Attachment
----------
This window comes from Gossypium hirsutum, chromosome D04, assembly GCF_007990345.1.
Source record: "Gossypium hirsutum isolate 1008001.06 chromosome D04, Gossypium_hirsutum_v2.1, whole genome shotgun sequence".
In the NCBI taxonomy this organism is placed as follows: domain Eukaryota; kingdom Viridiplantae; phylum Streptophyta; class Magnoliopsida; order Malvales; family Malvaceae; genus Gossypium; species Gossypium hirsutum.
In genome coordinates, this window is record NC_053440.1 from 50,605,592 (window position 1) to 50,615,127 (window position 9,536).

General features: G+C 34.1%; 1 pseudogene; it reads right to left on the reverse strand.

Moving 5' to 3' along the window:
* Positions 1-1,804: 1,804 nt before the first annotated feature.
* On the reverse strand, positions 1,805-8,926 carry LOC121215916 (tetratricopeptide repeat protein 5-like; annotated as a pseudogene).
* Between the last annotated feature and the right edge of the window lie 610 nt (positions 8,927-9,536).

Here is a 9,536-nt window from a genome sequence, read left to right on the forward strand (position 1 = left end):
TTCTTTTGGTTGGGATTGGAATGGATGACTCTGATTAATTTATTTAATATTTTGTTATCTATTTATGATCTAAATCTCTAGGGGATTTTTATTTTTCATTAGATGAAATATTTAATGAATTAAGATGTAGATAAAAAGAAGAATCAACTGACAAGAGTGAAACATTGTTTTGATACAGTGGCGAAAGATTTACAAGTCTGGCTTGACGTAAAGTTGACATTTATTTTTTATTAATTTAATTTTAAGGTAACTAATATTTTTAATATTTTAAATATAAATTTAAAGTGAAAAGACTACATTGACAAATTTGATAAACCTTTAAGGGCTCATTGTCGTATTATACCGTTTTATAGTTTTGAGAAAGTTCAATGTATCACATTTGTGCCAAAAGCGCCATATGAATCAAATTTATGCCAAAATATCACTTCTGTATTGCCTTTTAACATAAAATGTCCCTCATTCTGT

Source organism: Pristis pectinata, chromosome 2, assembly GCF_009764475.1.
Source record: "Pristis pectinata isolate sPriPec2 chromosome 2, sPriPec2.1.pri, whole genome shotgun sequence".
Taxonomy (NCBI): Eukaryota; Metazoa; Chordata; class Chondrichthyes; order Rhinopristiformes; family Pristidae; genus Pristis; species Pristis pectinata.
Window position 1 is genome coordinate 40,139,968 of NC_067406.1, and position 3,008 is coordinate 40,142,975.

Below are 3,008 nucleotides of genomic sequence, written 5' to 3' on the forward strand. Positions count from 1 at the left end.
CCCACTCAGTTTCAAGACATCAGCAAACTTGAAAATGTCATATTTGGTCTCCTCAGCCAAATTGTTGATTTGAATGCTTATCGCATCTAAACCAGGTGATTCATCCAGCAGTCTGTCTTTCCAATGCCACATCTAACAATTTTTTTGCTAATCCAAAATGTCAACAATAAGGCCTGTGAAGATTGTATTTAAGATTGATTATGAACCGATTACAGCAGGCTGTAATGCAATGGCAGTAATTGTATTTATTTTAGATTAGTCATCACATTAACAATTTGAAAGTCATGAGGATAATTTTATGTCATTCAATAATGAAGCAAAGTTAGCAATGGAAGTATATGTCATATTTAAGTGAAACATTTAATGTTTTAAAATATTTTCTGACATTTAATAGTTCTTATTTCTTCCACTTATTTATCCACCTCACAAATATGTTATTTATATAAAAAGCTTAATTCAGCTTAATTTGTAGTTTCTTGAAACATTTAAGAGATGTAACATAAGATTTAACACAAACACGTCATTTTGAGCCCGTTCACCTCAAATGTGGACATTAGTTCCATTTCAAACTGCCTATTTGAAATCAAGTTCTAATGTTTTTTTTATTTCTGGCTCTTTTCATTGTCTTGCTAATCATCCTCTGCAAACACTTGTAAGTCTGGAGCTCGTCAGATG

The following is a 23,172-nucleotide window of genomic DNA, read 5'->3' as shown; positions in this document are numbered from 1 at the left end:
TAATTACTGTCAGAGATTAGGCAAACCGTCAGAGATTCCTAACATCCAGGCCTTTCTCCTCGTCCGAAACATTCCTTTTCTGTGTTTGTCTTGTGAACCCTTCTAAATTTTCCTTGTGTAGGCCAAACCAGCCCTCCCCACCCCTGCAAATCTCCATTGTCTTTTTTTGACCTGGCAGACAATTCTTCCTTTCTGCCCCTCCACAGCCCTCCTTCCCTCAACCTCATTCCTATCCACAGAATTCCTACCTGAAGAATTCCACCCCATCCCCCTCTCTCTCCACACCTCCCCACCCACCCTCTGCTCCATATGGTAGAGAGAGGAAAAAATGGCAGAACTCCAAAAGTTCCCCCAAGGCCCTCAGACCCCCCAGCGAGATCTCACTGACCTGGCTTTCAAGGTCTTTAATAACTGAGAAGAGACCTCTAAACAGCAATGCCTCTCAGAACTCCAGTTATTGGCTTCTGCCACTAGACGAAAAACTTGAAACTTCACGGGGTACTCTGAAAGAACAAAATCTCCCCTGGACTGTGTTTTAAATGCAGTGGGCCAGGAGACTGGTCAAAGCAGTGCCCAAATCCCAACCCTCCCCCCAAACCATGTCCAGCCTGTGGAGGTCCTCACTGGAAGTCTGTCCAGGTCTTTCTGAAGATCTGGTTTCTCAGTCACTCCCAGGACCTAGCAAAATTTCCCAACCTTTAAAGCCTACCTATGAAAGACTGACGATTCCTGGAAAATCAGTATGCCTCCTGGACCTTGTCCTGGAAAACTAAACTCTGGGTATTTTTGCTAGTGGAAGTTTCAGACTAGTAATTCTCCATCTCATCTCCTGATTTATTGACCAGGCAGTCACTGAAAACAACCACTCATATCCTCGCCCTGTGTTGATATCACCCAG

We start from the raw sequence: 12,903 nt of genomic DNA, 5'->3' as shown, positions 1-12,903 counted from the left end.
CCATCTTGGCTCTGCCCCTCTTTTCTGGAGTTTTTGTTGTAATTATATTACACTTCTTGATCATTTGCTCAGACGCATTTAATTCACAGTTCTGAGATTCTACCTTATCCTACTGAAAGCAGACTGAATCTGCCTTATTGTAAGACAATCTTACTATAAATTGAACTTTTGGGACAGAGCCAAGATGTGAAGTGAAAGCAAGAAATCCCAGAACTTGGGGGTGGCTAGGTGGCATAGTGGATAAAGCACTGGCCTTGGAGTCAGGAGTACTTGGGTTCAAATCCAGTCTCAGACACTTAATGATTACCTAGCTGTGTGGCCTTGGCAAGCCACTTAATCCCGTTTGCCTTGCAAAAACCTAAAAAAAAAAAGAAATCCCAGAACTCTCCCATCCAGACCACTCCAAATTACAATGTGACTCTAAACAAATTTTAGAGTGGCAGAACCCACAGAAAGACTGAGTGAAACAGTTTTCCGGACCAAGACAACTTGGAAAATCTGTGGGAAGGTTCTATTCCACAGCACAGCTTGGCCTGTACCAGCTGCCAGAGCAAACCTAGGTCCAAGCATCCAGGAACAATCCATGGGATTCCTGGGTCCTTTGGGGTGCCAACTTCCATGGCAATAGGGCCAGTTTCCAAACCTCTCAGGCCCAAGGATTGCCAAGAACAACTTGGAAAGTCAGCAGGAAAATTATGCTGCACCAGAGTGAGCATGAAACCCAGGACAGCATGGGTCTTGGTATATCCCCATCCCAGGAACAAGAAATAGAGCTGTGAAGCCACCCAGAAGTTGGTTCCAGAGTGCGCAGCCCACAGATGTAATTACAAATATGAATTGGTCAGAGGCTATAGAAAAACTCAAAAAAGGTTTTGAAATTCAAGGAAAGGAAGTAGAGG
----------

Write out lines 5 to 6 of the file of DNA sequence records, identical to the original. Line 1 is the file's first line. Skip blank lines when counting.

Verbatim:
General features: G+C 34.1%; 1 pseudogene; it reads right to left on the reverse strand.

Moving 5' to 3' along the window: